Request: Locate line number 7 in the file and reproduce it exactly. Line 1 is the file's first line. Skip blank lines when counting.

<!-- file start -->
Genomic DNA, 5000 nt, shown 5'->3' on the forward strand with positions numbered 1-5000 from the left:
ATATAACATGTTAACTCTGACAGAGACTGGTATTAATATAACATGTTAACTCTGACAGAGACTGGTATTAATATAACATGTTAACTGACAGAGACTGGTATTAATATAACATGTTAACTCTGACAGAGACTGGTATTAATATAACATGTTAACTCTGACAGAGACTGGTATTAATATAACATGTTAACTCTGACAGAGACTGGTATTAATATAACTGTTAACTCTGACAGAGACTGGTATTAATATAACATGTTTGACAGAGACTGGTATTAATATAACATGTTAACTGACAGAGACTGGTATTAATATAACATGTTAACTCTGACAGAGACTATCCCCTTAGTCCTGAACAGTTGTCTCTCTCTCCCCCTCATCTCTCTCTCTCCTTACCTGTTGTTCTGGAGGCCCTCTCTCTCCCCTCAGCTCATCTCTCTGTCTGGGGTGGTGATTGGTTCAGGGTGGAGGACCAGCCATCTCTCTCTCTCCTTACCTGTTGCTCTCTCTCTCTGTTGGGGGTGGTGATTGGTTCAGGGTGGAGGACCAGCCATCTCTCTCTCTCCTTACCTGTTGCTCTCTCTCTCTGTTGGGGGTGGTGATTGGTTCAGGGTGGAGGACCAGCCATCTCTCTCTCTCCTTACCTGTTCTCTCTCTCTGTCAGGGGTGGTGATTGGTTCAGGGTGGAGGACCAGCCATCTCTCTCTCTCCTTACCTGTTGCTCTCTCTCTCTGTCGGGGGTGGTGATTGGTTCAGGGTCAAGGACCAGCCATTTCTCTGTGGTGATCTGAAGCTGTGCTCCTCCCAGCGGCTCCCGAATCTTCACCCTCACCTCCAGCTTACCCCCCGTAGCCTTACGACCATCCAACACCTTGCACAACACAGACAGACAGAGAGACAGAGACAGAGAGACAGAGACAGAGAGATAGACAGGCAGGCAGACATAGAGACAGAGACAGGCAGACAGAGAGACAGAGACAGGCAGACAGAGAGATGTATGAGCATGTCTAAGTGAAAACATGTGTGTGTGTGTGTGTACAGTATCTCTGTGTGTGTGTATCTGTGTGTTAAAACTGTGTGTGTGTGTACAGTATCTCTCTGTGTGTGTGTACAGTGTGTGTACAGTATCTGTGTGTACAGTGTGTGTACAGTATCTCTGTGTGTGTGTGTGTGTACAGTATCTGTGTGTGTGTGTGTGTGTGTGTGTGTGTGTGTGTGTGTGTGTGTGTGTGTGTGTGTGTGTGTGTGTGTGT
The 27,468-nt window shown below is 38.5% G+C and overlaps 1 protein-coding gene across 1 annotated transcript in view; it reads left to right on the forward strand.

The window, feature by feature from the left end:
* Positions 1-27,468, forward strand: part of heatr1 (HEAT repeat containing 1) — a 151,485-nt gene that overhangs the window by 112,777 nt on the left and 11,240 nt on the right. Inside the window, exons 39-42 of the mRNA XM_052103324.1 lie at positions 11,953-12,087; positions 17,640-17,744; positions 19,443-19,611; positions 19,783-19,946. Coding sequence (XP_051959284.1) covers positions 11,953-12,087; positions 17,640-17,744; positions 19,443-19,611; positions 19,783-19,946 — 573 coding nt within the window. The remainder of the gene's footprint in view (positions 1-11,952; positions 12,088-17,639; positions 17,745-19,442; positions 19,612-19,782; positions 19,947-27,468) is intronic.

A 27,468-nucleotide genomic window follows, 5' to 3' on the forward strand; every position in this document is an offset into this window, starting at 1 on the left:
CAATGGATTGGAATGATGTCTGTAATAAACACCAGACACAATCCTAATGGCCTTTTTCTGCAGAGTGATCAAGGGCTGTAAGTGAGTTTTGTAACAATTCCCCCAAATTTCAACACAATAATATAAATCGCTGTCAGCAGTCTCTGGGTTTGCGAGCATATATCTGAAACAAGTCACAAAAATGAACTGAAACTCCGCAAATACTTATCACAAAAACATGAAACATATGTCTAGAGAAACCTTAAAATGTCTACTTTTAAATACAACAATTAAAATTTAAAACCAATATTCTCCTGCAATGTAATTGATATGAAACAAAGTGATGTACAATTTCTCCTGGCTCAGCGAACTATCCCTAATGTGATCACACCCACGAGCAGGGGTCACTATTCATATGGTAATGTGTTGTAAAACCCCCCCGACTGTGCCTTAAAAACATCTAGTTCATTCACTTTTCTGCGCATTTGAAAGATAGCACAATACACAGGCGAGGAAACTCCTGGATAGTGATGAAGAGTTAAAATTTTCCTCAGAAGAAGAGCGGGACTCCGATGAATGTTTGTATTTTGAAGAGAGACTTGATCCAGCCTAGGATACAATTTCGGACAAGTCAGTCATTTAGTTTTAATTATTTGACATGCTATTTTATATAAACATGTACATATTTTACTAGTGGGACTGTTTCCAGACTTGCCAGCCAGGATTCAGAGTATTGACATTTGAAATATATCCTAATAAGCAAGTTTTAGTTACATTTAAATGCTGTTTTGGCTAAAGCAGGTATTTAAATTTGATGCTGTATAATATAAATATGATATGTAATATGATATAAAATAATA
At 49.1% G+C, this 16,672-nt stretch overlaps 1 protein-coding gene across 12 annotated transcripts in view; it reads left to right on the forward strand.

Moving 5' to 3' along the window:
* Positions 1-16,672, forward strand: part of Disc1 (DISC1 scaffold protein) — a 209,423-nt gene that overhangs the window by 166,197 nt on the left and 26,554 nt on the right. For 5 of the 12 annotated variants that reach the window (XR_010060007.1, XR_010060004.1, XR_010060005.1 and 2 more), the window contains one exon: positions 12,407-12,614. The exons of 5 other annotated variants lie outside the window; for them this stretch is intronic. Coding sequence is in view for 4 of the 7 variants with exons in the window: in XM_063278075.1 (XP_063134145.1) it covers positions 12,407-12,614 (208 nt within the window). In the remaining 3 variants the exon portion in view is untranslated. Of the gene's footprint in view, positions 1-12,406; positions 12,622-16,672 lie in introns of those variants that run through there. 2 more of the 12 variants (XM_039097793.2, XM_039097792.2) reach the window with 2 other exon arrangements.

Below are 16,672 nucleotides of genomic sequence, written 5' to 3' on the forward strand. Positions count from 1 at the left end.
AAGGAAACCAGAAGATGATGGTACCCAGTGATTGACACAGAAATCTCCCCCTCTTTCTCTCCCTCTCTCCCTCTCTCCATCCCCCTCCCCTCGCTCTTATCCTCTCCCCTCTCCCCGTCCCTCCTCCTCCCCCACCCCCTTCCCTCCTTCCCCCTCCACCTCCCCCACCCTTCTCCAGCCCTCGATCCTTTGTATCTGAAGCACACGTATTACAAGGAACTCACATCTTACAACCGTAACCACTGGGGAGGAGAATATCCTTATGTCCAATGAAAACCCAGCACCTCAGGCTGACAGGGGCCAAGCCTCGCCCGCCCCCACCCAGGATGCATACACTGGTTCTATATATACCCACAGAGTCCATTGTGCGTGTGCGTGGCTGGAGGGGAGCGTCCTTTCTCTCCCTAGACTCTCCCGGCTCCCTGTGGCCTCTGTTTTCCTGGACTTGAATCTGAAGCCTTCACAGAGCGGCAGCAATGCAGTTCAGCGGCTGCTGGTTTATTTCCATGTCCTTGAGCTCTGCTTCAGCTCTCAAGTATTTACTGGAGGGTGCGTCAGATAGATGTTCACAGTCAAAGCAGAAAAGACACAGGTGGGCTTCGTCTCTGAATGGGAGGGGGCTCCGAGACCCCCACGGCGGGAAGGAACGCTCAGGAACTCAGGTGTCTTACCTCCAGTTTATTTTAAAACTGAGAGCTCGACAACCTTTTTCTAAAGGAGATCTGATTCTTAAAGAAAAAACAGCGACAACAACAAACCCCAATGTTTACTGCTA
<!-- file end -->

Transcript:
CAATGGATTGGAATGATGTCTGTAATAAACACCAGACACAATCCTAATGGCCTTTTTCTGCAGAGTGATCAAGGGCTGTAAGTGAGTTTTGTAACAATTCCCCCAAATTTCAACACAATAATATAAATCGCTGTCAGCAGTCTCTGGGTTTGCGAGCATATATCTGAAACAAGTCACAAAAATGAACTGAAACTCCGCAAATACTTATCACAAAAACATGAAACATATGTCTAGAGAAACCTTAAAATGTCTACTTTTAAATACAACAATTAAAATTTAAAACCAATATTCTCCTGCAATGTAATTGATATGAAACAAAGTGATGTACAATTTCTCCTGGCTCAGCGAACTATCCCTAATGTGATCACACCCACGAGCAGGGGTCACTATTCATATGGTAATGTGTTGTAAAACCCCCCCGACTGTGCCTTAAAAACATCTAGTTCATTCACTTTTCTGCGCATTTGAAAGATAGCACAATACACAGGCGAGGAAACTCCTGGATAGTGATGAAGAGTTAAAATTTTCCTCAGAAGAAGAGCGGGACTCCGATGAATGTTTGTATTTTGAAGAGAGACTTGATCCAGCCTAGGATACAATTTCGGACAAGTCAGTCATTTAGTTTTAATTATTTGACATGCTATTTTATATAAACATGTACATATTTTACTAGTGGGACTGTTTCCAGACTTGCCAGCCAGGATTCAGAGTATTGACATTTGAAATATATCCTAATAAGCAAGTTTTAGTTACATTTAAATGCTGTTTTGGCTAAAGCAGGTATTTAAATTTGATGCTGTATAATATAAATATGATATGTAATATGATATAAAATAATA